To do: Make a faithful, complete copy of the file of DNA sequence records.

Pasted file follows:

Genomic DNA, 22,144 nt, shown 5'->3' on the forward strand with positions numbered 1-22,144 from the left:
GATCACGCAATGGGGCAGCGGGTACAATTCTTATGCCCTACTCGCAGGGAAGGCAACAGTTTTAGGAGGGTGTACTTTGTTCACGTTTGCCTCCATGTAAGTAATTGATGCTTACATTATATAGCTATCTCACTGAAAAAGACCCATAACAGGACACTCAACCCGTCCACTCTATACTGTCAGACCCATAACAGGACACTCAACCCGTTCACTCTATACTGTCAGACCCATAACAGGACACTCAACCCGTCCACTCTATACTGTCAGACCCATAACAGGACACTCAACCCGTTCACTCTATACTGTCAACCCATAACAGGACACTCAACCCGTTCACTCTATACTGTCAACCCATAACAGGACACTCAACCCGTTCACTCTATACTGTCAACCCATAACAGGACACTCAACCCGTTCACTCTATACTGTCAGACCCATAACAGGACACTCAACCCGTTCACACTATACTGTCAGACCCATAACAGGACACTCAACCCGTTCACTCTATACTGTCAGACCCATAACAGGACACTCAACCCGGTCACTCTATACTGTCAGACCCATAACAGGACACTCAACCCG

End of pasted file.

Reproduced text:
Genomic DNA, 22,144 nt, shown 5'->3' on the forward strand with positions numbered 1-22,144 from the left:
GATCACGCAATGGGGCAGCGGGTACAATTCTTATGCCCTACTCGCAGGGAAGGCAACAGTTTTAGGAGGGTGTACTTTGTTCACGTTTGCCTCCATGTAAGTAATTGATGCTTACATTATATAGCTATCTCACTGAAAAAGACCCATAACAGGACACTCAACCCGTCCACTCTATACTGTCAGACCCATAACAGGACACTCAACCCGTTCACTCTATACTGTCAGACCCATAACAGGACACTCAACCCGTCCACTCTATACTGTCAGACCCATAACAGGACACTCAACCCGTTCACTCTATACTGTCAACCCATAACAGGACACTCAACCCGTTCACTCTATACTGTCAACCCATAACAGGACACTCAACCCGTTCACTCTATACTGTCAACCCATAACAGGACACTCAACCCGTTCACTCTATACTGTCAGACCCATAACAGGACACTCAACCCGTTCACACTATACTGTCAGACCCATAACAGGACACTCAACCCGTTCACTCTATACTGTCAGACCCATAACAGGACACTCAACCCGGTCACTCTATACTGTCAGACCCATAACAGGACACTCAACCCG